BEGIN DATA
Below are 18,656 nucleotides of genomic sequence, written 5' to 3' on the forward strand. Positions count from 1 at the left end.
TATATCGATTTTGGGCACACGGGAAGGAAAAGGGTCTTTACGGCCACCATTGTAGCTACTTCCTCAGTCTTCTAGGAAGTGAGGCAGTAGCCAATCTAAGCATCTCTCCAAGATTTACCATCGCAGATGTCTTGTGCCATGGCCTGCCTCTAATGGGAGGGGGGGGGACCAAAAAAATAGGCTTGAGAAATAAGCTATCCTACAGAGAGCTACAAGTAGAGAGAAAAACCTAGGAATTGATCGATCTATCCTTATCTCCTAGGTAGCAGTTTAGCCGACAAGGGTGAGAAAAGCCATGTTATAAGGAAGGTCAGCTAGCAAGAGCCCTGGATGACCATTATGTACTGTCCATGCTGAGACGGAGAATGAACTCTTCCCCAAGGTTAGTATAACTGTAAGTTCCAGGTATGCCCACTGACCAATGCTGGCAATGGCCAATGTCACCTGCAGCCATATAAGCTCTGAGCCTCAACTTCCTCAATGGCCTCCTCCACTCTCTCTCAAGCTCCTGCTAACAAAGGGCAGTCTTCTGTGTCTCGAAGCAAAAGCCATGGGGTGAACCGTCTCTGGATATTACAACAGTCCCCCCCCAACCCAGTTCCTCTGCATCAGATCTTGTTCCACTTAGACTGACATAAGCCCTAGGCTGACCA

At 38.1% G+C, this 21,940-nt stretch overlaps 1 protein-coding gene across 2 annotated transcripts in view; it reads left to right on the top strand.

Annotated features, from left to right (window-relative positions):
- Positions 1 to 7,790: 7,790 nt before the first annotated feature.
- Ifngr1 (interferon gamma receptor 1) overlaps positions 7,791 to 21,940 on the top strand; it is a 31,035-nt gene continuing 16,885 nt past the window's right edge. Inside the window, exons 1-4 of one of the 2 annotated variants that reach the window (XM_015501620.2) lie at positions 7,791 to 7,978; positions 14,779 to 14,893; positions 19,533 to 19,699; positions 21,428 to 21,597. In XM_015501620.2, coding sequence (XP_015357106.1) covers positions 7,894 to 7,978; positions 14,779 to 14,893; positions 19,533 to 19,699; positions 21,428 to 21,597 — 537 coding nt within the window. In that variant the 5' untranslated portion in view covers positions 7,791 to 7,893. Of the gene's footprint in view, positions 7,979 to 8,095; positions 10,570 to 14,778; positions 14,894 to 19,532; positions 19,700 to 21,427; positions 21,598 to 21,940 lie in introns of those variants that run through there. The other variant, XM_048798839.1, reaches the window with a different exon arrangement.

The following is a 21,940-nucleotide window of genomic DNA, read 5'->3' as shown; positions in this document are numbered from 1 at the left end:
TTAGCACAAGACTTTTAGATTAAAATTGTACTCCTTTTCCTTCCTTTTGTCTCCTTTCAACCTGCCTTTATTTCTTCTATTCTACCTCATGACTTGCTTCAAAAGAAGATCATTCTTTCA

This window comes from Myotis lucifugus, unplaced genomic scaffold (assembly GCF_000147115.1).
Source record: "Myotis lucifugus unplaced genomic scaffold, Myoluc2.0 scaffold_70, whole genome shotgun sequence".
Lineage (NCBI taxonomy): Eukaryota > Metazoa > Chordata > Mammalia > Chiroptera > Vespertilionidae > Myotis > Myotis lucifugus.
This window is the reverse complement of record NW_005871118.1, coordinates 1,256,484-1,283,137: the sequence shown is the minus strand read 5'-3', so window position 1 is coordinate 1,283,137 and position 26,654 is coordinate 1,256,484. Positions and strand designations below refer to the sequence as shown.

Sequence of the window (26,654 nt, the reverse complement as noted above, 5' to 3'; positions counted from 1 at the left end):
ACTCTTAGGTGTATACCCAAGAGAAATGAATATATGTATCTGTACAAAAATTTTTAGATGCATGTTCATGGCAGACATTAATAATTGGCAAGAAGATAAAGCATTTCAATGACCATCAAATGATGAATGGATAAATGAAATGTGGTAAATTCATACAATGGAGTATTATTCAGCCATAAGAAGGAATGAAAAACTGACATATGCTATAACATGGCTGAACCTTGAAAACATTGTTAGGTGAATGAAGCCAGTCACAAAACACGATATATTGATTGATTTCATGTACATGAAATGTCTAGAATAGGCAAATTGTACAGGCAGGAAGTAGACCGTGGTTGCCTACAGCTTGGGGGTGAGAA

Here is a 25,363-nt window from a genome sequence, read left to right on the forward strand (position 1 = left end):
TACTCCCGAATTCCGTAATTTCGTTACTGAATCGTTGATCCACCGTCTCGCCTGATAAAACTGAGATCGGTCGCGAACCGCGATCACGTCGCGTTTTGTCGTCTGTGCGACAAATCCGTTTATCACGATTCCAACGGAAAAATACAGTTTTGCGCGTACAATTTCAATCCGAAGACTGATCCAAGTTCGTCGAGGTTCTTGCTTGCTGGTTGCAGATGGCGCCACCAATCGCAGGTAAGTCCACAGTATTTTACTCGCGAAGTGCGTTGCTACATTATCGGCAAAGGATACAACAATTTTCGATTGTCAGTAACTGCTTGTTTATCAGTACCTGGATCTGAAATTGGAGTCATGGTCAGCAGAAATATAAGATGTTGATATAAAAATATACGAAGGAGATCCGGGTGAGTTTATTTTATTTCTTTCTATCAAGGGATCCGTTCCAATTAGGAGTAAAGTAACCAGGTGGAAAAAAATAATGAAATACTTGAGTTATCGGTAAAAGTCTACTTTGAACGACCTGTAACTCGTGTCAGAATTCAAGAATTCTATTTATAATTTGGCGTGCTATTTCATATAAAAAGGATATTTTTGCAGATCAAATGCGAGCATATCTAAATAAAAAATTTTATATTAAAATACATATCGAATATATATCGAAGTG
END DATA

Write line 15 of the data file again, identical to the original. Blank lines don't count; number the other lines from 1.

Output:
Here is a 25,363-nt window from a genome sequence, read left to right on the forward strand (position 1 = left end):